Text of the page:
Set in Venice at the close of World War II, Across the River and into the Trees is the bittersweet story of a middle-aged American colonel, scarred by war and in failing health, who finds love with a young Italian countess at the very moment when his life is becoming a physical hardship to him. It is a love so overpowering and spontaneous that it revitalizes the man's spirit and encourages him to dream of a future, even though he knows that there can be no hope for long. Spanning a matter of hours, Across the River and into the Trees is tender and moving, yet tragic in the inexorable shadow of what must come.
©1950 Ernest Hemingway, 1978 Mary Hemingway. All rights reserved (P)2006 Simon and Schuster Inc. All rights reserved.
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Customer Reviews

Most Helpful
3 out of 5 stars
By Welsh Mafia on 04-09-10

Gritti romance - Piazza San Marco to Harry?s Bar

So much about what is essential to this closely post war work has become common-place - ironically largely due to the enormous influence exerted over 1950?s and 60?s popular culture by Hemingway.
The landscape of Venice is now very familiar, Harry?s Bar being a central tourist destination, Valpolicella is on the shelf at every supermarket, there?s an Italian restaurant seemingly on every corner of every town, Generals David Petraeus, Stanley McChrystal and Nick Parker chase each other back and forth across the Six O?Clock News...and, whilst once there was a Hemingway on every bookshelf of every house, the link with the 1954 Nobel Laureate is broken.
Where there is talk these days, it is of the other major works - and so dipping into this secondary tier of the oeuvre is an interesting and well worth while excursion.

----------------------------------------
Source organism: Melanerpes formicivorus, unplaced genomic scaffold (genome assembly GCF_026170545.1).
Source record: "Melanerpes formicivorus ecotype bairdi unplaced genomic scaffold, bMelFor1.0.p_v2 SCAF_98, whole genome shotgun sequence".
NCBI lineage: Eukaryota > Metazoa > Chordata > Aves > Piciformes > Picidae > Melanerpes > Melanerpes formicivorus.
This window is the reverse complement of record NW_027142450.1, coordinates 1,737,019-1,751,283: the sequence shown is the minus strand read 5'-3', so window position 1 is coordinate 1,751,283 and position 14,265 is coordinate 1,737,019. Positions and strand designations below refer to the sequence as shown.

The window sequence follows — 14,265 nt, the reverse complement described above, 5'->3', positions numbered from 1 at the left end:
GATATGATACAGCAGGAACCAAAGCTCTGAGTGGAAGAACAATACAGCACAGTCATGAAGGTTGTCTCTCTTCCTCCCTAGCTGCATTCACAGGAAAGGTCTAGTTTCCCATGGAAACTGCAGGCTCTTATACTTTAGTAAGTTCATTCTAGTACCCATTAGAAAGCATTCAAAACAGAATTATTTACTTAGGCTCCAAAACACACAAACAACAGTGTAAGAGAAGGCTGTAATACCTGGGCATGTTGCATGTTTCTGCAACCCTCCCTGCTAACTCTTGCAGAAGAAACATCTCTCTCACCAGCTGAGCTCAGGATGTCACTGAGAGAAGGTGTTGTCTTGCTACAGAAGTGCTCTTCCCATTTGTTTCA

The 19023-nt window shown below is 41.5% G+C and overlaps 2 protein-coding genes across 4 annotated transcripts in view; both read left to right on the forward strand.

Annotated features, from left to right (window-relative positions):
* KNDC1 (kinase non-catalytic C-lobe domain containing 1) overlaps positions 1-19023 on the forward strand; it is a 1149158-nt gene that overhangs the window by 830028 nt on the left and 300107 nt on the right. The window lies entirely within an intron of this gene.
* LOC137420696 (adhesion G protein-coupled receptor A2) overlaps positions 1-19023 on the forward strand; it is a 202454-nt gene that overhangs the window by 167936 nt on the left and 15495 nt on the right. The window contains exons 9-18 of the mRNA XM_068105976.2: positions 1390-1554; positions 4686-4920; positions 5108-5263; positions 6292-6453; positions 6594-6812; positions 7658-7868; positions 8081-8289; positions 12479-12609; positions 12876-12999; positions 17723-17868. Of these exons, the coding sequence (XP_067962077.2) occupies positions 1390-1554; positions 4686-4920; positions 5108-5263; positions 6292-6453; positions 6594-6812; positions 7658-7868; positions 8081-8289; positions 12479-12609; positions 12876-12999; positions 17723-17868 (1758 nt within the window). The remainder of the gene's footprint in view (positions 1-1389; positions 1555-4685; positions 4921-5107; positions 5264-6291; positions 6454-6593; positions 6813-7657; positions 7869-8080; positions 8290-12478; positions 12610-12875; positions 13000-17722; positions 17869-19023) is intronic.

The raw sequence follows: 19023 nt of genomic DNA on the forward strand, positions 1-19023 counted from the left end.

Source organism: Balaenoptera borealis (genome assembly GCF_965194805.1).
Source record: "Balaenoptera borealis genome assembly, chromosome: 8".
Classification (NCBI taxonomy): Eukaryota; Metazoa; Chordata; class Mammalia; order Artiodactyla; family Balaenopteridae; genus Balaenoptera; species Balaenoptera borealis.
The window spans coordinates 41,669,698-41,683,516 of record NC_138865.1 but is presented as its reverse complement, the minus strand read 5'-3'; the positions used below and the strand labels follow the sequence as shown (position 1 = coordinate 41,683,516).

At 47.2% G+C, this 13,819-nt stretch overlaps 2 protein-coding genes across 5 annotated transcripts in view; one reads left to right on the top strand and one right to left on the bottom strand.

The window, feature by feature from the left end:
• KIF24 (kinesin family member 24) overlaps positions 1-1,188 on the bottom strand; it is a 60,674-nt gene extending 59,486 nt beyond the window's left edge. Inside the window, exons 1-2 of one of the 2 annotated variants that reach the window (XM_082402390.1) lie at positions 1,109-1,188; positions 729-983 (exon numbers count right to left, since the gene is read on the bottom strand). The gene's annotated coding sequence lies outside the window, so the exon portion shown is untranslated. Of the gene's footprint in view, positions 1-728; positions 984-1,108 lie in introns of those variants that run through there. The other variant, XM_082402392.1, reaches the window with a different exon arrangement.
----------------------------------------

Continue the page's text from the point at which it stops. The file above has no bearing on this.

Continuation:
Lots to enjoy - and plenty to reflect on. Nothing more striking than the role of the Hero-Colonel and the siting of this mucho macho romance over the table top and across the counterpane of the 51 year old Hemingway?s liaison with the 19 year old Adriana Ivancich.

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Customer Reviews

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5 out of 5 stars
By Ian on 28-09-06

Extremely listenable

One of the things that I am most grateful to Audible for is introducing me to Hemingway. Like everything else of his this is sparsely written but magnificent and evocative. The economy of construction lends well to narration and the narrator is clear and interesing to listen to.

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3 of 3 people found this review helpful

4 out of 5 stars
By N. D. Hemingway on 27-03-18

A good book.

The book is 40% the rambling thoughts of a war veteran, and 50% banter between him and his young girlfriend. With that alone, Hemingway is able to make the reader understand.
I wasn't sure I liked it until it was over. I didn't think there was much to it until I looked back and saw how much I had learned about a person.

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